The Cheshire wasn`t a regular troopship but a ship that had been used to take £10 Poms as emmigrants to Australia,and as there was need at that time for troopships she was pressed into service as a trooper without any of the usual refit beforehand. She didn`t have troopdecks or any of other things you would expect to find on a regular troopship. She had six berth cabins, a luxury as far as the troops were concerned. As in other troopships she also carried a regular military complement who were responsible for administration and discipline among the troops. This consisted of about a dozen or so army medics and various Senior NCOs in charge of military stores and the Orderly Room. In the forces everything starts and finishes in the Orderly Room, the section that oversees everything else. They were led by a Lt Colonel and a couple of junior officers and a Regimental Sergeant Major of the Cheshire Regiment. I mention him particularly because he figured in later events during the voyage.
After picking up our troops from the Liverpool Landing stage we were off headed for Kingston [Jamaica] and then through the Panama Canal to Honolulu. After giving our troops a couple of days ashore we then headed down to Xmas Island to drop off the troops who were mostly Royal Engineers, and who were doing preparatory work for the Atomic Bomb Tests that were scheduled for the following year [ Operation Grapple] After returning to Honolulu with an empty ship we had a great four days to do some sightseeing ourselves before heading off across the Pacific en route to Singapore where we were to pick up more troops to return them to UK.. It was a couple of days after leaving Singapore that we received a call for medical assistance from a tanker some fifty miles ahead of us. As we had a fully equipt hospital and the neccesary medical staff we rendezvoued with the tanker at about 11AM that day. Of course as this was something rather unusual all the troops were on the side where all the action was taking place with me amongst them, all with cameras at the ready. The story was, that one of the crew who had been drinking heavily since leaving Japan, had attacked the ships cook.with a large knife and had cut him up rather badly. Our response was to send one of our motor lifeboats across with the army doctor and a couple of military policemen to control the knifeman and fetch the pair of them back for attention in the ships hospital. This was when things started to get a bit fraught. The RSM, whom I taken a dislike to from the first time I met him, ordered all the troops back to the other side of the ship out of the way. Of course they had no option but to obey his order. I stayed put as I considered myself to be well out of the way. He spotted me and came over and said, " That means you too" That was the wrong thing to say to me as I had finished taking orders from people like him some eight months before and told him I wasn`t taking orders from him. On later reflection I realised that I could have been in the wrong but I wasn`t about to do his bidding. He was getting a bit hot under the collar by this time as a few of the troops were watching all this and it wasn`t doing his authority much good. He walked away and muttered that I hadn`t heard the last of this. About 4 in the afternoon I was sent for by the captain. I knew what it was for of course and duly reported to his cabin. Sitting there was the O/C Troops, the RSM, and the Captain. It was obvious they had been dicussing the days events and before I could say anything in my defence I was given a right dressing down and then told to get out. As I made my way back to my cabin I remember thinking "My first trip to sea and probably my last" I didn`t like that as by this time I was beginning to enjoy the sea life. I expected a bad discharge at least.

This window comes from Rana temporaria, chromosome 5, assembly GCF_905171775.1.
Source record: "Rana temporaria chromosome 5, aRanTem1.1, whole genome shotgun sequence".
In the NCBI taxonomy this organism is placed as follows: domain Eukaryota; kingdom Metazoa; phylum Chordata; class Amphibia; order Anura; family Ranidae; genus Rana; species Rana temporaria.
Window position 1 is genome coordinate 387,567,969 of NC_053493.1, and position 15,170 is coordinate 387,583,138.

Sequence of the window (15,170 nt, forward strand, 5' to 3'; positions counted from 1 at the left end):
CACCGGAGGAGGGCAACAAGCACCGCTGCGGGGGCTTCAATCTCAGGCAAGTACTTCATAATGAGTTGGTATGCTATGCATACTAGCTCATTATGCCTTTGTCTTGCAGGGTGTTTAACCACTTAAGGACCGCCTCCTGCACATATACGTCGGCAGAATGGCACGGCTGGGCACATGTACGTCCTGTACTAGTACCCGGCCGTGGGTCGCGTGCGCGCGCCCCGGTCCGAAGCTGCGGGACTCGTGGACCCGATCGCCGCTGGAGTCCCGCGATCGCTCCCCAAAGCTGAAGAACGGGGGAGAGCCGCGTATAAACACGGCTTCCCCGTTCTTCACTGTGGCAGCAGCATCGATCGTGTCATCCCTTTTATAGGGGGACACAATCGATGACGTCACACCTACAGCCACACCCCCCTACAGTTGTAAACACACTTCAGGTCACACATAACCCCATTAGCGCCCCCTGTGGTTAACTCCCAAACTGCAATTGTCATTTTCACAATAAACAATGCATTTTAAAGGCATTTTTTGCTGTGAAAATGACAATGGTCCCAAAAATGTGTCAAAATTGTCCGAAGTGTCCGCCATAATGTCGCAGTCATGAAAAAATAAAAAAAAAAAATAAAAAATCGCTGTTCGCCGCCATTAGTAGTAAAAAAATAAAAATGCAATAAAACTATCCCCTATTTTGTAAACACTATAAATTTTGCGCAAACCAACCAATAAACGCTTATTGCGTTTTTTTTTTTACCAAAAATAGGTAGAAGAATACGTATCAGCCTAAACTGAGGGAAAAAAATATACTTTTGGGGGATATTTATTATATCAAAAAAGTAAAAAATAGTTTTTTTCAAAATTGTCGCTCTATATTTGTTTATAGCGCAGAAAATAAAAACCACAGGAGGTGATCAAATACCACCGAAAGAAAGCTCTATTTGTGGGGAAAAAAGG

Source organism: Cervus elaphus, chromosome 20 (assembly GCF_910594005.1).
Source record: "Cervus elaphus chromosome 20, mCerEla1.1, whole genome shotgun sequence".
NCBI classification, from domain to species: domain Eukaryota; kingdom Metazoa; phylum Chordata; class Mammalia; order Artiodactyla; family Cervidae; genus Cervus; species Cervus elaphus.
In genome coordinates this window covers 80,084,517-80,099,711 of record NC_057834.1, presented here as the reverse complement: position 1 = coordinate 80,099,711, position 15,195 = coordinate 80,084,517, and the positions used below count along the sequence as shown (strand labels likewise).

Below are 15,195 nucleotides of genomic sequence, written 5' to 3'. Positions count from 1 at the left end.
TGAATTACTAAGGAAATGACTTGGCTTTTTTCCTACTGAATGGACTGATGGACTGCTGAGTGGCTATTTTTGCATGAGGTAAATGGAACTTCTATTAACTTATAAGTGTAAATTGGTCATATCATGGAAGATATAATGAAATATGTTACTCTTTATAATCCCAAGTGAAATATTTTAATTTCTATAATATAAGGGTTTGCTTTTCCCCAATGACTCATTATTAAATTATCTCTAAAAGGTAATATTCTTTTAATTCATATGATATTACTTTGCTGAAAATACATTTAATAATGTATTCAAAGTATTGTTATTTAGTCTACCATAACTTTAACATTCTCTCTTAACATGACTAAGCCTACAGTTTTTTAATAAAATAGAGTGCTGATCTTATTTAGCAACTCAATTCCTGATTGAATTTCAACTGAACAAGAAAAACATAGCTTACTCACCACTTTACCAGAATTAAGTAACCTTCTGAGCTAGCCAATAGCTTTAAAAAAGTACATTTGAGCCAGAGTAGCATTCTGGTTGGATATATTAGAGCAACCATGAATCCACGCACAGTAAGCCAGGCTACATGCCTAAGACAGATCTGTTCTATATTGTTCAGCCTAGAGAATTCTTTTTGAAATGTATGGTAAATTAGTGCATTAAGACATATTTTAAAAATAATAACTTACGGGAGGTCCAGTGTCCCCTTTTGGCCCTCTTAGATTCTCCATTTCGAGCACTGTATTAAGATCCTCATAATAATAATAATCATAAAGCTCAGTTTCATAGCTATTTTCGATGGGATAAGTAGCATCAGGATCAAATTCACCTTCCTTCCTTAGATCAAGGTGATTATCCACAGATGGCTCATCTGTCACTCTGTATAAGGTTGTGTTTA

Our next port of call was Mombasa where we put all our troops into a transit camp while we went down to Dar es Salaam and picked up a regiment of the Kings East African Rifles and took them to Mauritious and then returned with the regiment they were replacing to Dar. After that it was back to Mombasa to pick up our original troops from Singapore and return them to UK. We were due to return to UK via the Suez Canal but I was disappointed when instead of turning north to go up the Red Sea we went south to Capetown and back up the West Coast of Africa.This was due to the 1956 Suez fiasco when British and Frech troops reinvaded Egypt when Nasser nationalised the canal I was looking forward to going through the canal as I wanted to see it from the deck of a ship instead of watching the ships from the desert sands. As far as I was concerned it was likely the only chance I would get to go through the canal.
We reached Liverpool at the end of that voyage almost exactly twelve months to the day when I first arrived at the Liverpool landing stage on my return from Egypt. After all our troops had left the ship it was the turn of the ships company to see the customs in one of the passenger lounges. As I left the lounge the captain was walking down the deck towards me and called me over. He asked me to take a look at his shower as it had been playing up. He then asked me if I would be doing the next voyage. " Oh ! Yes Sir" I replied, "And I`ll nip up and fix your shower before I go on leave." Not only was the events of a couple of months earlier forgotten, but I was dicharged with a double V. G. However the next voyage was only a quick three week round voyage to Cyprus and then the ship was to be sent for scrap, and it was back to the ship yards again for me. BUT NOT FOR LONG.
 

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As built troopships: -

Dilwara (1936) - Sold 1960 for use as Haj pilgrim carrier, scrapped 1971.
Dunera (1937) - Withdrawn 1961 and converted into scholars cruise ship. Scrapped 1967.